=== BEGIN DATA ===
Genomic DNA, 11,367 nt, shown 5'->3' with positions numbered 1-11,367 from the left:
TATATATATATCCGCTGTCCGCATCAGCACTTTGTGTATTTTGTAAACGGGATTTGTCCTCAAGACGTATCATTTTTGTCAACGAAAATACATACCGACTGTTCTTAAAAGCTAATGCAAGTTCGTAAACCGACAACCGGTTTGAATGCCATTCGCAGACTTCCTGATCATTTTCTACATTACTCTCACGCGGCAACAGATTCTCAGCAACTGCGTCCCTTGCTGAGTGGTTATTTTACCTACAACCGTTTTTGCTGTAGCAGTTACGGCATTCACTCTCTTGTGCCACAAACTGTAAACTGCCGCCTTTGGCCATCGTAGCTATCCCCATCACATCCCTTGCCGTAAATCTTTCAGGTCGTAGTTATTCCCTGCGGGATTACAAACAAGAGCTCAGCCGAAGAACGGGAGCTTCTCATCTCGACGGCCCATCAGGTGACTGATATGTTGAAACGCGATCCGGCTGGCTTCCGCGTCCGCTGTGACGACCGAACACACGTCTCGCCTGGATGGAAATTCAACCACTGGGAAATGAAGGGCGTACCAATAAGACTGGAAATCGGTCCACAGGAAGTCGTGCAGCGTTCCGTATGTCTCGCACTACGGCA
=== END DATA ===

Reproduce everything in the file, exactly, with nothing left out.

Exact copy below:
Genomic DNA, 11,367 nt, shown 5'->3' with positions numbered 1-11,367 from the left:
TATATATATATCCGCTGTCCGCATCAGCACTTTGTGTATTTTGTAAACGGGATTTGTCCTCAAGACGTATCATTTTTGTCAACGAAAATACATACCGACTGTTCTTAAAAGCTAATGCAAGTTCGTAAACCGACAACCGGTTTGAATGCCATTCGCAGACTTCCTGATCATTTTCTACATTACTCTCACGCGGCAACAGATTCTCAGCAACTGCGTCCCTTGCTGAGTGGTTATTTTACCTACAACCGTTTTTGCTGTAGCAGTTACGGCATTCACTCTCTTGTGCCACAAACTGTAAACTGCCGCCTTTGGCCATCGTAGCTATCCCCATCACATCCCTTGCCGTAAATCTTTCAGGTCGTAGTTATTCCCTGCGGGATTACAAACAAGAGCTCAGCCGAAGAACGGGAGCTTCTCATCTCGACGGCCCATCAGGTGACTGATATGTTGAAACGCGATCCGGCTGGCTTCCGCGTCCGCTGTGACGACCGAACACACGTCTCGCCTGGATGGAAATTCAACCACTGGGAAATGAAGGGCGTACCAATAAGACTGGAAATCGGTCCACAGGAAGTCGTGCAGCGTTCCGTATGTCTCGCACTACGGCA